Alerta de revelación: los esfuerzos locales son inspiradores.
Lo mismo ocurre en otros ámbitos. Hay personas entre nosotros que se dedican activamente a la equidad racial, al apoyo a los refugiados, a la inseguridad alimentaria y a la prevención de la violencia armada. Tenemos líderes apasionadamente comprometidos con la vitalidad de la congregación, con la participación de las nuevas generaciones y con animar a cada uno de nosotros a dar nuestro siguiente paso fiel en el camino de seguir a Jesús. Es inspirador estar cerca de ellos, porque ellos mismos están inspirados y motivados por el amor.
Mi oración para este verano es que todos nosotros volvamos a conectarnos con nuestras fuentes de descanso e inspiración: las personas, los lugares y las experiencias a través de las cuales Dios puede alimentar nuestras almas y animarnos a vivir con valor y amor. Porque, como insiste Ayana Elizabeth Johnson, el amor y la creencia en lo posible son lo que motiva el cambio con mucha más eficacia que la desesperación y el cinismo.
El rechazo de Johnson a una esperanza simplista basada en ilusiones está, de hecho, muy cerca de la comprensión cristiana de lo que es la esperanza: la capacidad de enfrentarse a la realidad, por difícil que sea, y seguir buscando el bien que sea posible. Como personas de fe, nos atrevemos a confiar en que Dios está actuando en medio de las realidades más desafiantes de nuestras vidas, y que por gracia y aceptación, nos unimos a Dios en la santa obra de transformar el mundo.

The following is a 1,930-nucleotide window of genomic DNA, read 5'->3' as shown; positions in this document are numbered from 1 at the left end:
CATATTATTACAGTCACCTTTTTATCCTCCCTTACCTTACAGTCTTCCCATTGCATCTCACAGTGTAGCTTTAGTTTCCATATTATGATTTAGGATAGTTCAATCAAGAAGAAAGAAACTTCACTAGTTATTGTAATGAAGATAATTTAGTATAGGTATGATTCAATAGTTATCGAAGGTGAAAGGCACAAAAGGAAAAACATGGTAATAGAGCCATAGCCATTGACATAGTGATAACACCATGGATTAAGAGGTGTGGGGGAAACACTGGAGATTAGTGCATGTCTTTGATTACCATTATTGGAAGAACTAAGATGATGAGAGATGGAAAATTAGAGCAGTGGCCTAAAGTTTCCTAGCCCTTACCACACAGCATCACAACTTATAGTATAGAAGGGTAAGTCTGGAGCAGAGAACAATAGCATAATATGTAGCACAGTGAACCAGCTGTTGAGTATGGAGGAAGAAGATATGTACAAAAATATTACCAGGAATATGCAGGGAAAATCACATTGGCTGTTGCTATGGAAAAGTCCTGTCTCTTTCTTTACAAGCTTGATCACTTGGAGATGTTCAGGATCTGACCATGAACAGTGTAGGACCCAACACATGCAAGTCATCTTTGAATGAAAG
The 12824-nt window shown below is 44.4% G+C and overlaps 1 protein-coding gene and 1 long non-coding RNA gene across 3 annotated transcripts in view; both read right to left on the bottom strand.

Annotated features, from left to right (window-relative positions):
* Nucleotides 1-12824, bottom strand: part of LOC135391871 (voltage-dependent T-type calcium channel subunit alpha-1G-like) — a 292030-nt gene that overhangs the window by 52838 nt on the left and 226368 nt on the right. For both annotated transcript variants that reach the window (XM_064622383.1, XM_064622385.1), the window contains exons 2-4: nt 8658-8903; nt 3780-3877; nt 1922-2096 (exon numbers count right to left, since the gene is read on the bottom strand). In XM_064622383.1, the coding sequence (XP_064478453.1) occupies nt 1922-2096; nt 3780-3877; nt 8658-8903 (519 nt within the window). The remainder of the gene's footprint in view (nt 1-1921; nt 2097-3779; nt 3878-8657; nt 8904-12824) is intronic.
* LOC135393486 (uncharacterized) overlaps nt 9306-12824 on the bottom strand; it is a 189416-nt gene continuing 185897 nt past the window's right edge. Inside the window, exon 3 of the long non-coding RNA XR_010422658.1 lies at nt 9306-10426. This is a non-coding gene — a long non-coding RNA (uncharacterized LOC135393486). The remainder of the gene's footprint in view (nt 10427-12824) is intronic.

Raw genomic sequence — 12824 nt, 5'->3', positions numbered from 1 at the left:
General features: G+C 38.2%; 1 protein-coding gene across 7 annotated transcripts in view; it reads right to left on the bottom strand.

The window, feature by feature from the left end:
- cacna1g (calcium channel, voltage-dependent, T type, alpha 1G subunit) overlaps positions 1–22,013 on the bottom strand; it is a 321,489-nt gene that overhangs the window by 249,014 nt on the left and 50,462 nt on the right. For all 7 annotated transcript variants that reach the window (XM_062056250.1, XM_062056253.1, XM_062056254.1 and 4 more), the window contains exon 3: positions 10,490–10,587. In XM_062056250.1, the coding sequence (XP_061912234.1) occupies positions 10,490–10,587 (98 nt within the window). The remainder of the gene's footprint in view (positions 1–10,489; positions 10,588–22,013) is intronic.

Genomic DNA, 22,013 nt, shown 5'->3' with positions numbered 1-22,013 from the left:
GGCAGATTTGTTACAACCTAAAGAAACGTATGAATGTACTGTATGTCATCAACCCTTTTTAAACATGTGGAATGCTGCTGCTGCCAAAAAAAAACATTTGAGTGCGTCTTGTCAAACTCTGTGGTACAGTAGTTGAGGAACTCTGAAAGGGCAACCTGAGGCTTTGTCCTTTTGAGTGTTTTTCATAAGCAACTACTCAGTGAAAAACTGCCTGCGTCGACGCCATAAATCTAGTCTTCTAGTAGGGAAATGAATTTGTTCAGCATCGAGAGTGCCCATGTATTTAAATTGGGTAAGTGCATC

“Este es un momento que requiere muchos líderes”, dijo Johnson, “porque lo que necesitamos es una transformación en cada comunidad, en cada sector de la economía, en cada ecosistema, con los cientos de soluciones que tenemos. . . Se trata de cómo construir un futuro en el que queramos vivir, en el que haya un lugar para nosotros y para la gente y las cosas que amamos”.
¿No sería maravilloso que la Diócesis de Washington fuera conocida en todo el mundo por la forma en que vivimos la posibilidad de la esperanza realizada? Tal vez estemos en camino.
¿Y si, por gracia y perseverancia, hiciéramos bien las cosas más importantes?
Surely, this commandment that I am commanding you today is not too hard for you, nor is it too far away. It is not in heaven that you should say, “Who will go up to heaven for us, and get it for us so that we may hear it and observe it?” . . . No, the word is very near to you; it is in your mouth and in your heart for you to observe.
Driving to church on Sunday, I caught the end of a conversation between Krista Tippett, host of the radio program On Being and someone I’d never heard of before but who has now risen near to the top of my reading/podcast list: Ayana Elizabeth Johnson.
Johnson is a young marine biologist dedicated to approaching our climate crises from the dual vantage points of honest assessment and belief that all is not lost. She is the editor of an anthology entitled All We Can Save: Truth, Courage, and Solutions for the Climate Crisis; co-creator of a podcast How to Save a Planet and cofounder of the All We Can Save Project. She’s working on a manuscript now with the working title, What If We Get It Right?